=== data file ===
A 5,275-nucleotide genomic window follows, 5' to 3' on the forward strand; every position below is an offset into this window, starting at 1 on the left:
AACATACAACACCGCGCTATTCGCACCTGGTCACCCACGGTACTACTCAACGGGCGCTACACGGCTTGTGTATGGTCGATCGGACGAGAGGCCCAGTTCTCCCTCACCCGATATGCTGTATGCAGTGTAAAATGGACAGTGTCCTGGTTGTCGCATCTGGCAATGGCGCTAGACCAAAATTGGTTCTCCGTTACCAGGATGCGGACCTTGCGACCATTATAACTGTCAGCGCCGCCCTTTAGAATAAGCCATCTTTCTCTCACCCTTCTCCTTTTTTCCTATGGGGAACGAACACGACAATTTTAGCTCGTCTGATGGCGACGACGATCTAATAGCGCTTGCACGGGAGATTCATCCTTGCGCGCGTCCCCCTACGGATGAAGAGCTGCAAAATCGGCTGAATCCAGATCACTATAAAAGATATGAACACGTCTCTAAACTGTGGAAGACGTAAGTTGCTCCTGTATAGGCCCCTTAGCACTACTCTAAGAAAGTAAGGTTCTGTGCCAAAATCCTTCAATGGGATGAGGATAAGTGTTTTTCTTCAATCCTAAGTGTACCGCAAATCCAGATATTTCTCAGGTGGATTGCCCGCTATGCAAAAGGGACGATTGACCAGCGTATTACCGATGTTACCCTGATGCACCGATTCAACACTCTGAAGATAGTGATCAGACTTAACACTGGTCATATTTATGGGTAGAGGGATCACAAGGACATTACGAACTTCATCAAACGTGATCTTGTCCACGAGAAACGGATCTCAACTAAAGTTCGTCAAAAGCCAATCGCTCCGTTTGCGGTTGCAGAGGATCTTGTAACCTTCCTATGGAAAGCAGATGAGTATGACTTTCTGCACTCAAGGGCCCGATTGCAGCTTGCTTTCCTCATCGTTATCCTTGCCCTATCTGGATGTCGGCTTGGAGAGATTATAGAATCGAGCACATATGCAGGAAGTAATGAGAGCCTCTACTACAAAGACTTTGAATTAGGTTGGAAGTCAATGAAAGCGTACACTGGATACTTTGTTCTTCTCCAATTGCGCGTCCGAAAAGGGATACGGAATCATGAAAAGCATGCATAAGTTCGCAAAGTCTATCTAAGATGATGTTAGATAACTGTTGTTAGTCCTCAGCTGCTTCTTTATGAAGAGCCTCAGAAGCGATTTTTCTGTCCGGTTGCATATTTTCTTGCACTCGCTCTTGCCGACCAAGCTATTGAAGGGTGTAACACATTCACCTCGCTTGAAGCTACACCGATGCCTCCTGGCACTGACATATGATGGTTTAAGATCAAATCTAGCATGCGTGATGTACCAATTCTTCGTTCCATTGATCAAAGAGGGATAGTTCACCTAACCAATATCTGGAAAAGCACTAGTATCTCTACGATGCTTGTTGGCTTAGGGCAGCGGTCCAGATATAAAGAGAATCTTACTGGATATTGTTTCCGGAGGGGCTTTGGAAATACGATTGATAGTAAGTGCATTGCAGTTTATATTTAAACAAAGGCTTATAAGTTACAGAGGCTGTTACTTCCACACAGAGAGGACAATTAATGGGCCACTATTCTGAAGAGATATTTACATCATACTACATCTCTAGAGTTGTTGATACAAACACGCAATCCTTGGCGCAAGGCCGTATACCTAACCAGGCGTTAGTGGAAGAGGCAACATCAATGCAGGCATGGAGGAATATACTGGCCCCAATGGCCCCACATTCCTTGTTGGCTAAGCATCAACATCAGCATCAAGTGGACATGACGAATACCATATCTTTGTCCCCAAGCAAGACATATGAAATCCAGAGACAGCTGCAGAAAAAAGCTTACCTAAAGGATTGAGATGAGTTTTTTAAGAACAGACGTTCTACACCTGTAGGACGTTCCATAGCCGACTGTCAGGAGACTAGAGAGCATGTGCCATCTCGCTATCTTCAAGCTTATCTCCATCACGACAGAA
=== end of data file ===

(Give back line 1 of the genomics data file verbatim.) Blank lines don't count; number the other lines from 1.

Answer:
A 5,275-nucleotide genomic window follows, 5' to 3' on the forward strand; every position below is an offset into this window, starting at 1 on the left: